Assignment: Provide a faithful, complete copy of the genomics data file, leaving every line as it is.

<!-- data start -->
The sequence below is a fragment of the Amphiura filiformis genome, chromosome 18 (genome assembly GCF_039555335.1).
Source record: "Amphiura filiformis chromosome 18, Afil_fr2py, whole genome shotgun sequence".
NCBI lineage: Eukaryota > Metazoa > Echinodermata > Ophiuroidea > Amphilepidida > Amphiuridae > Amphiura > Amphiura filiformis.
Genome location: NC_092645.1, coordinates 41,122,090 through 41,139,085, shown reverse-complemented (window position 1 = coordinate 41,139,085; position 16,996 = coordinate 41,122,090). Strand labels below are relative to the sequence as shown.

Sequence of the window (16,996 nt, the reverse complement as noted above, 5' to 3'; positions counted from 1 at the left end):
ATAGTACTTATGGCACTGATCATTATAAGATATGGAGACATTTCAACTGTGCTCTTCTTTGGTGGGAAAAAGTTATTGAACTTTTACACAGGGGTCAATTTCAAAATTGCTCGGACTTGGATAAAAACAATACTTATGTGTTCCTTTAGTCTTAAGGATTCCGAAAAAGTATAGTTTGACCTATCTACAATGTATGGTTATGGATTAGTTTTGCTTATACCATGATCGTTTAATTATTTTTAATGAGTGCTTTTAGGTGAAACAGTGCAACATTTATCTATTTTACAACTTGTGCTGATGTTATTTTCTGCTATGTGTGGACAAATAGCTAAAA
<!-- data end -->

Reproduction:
The sequence below is a fragment of the Amphiura filiformis genome, chromosome 18 (genome assembly GCF_039555335.1).
Source record: "Amphiura filiformis chromosome 18, Afil_fr2py, whole genome shotgun sequence".
NCBI lineage: Eukaryota > Metazoa > Echinodermata > Ophiuroidea > Amphilepidida > Amphiuridae > Amphiura > Amphiura filiformis.
Genome location: NC_092645.1, coordinates 41,122,090 through 41,139,085, shown reverse-complemented (window position 1 = coordinate 41,139,085; position 16,996 = coordinate 41,122,090). Strand labels below are relative to the sequence as shown.

Sequence of the window (16,996 nt, the reverse complement as noted above, 5' to 3'; positions counted from 1 at the left end):
ATAGTACTTATGGCACTGATCATTATAAGATATGGAGACATTTCAACTGTGCTCTTCTTTGGTGGGAAAAAGTTATTGAACTTTTACACAGGGGTCAATTTCAAAATTGCTCGGACTTGGATAAAAACAATACTTATGTGTTCCTTTAGTCTTAAGGATTCCGAAAAAGTATAGTTTGACCTATCTACAATGTATGGTTATGGATTAGTTTTGCTTATACCATGATCGTTTAATTATTTTTAATGAGTGCTTTTAGGTGAAACAGTGCAACATTTATCTATTTTACAACTTGTGCTGATGTTATTTTCTGCTATGTGTGGACAAATAGCTAAAA